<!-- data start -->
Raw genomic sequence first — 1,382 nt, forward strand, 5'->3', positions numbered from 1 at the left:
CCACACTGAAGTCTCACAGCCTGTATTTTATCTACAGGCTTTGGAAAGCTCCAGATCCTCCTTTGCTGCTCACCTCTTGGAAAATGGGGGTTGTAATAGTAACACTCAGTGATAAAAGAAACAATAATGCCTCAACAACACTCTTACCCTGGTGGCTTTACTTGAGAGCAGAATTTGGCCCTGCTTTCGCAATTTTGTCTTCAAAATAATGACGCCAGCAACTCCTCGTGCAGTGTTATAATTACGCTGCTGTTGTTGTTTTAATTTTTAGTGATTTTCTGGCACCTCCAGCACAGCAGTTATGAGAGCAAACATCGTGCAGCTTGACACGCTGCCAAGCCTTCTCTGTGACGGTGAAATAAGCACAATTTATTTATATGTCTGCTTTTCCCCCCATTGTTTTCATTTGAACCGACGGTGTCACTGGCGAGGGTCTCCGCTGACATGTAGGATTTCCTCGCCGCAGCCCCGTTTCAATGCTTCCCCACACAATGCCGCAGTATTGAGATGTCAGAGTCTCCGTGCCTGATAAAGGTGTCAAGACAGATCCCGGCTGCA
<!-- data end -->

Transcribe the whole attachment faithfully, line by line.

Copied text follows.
Raw genomic sequence first — 1,382 nt, forward strand, 5'->3', positions numbered from 1 at the left:
CCACACTGAAGTCTCACAGCCTGTATTTTATCTACAGGCTTTGGAAAGCTCCAGATCCTCCTTTGCTGCTCACCTCTTGGAAAATGGGGGTTGTAATAGTAACACTCAGTGATAAAAGAAACAATAATGCCTCAACAACACTCTTACCCTGGTGGCTTTACTTGAGAGCAGAATTTGGCCCTGCTTTCGCAATTTTGTCTTCAAAATAATGACGCCAGCAACTCCTCGTGCAGTGTTATAATTACGCTGCTGTTGTTGTTTTAATTTTTAGTGATTTTCTGGCACCTCCAGCACAGCAGTTATGAGAGCAAACATCGTGCAGCTTGACACGCTGCCAAGCCTTCTCTGTGACGGTGAAATAAGCACAATTTATTTATATGTCTGCTTTTCCCCCCATTGTTTTCATTTGAACCGACGGTGTCACTGGCGAGGGTCTCCGCTGACATGTAGGATTTCCTCGCCGCAGCCCCGTTTCAATGCTTCCCCACACAATGCCGCAGTATTGAGATGTCAGAGTCTCCGTGCCTGATAAAGGTGTCAAGACAGATCCCGGCTGCA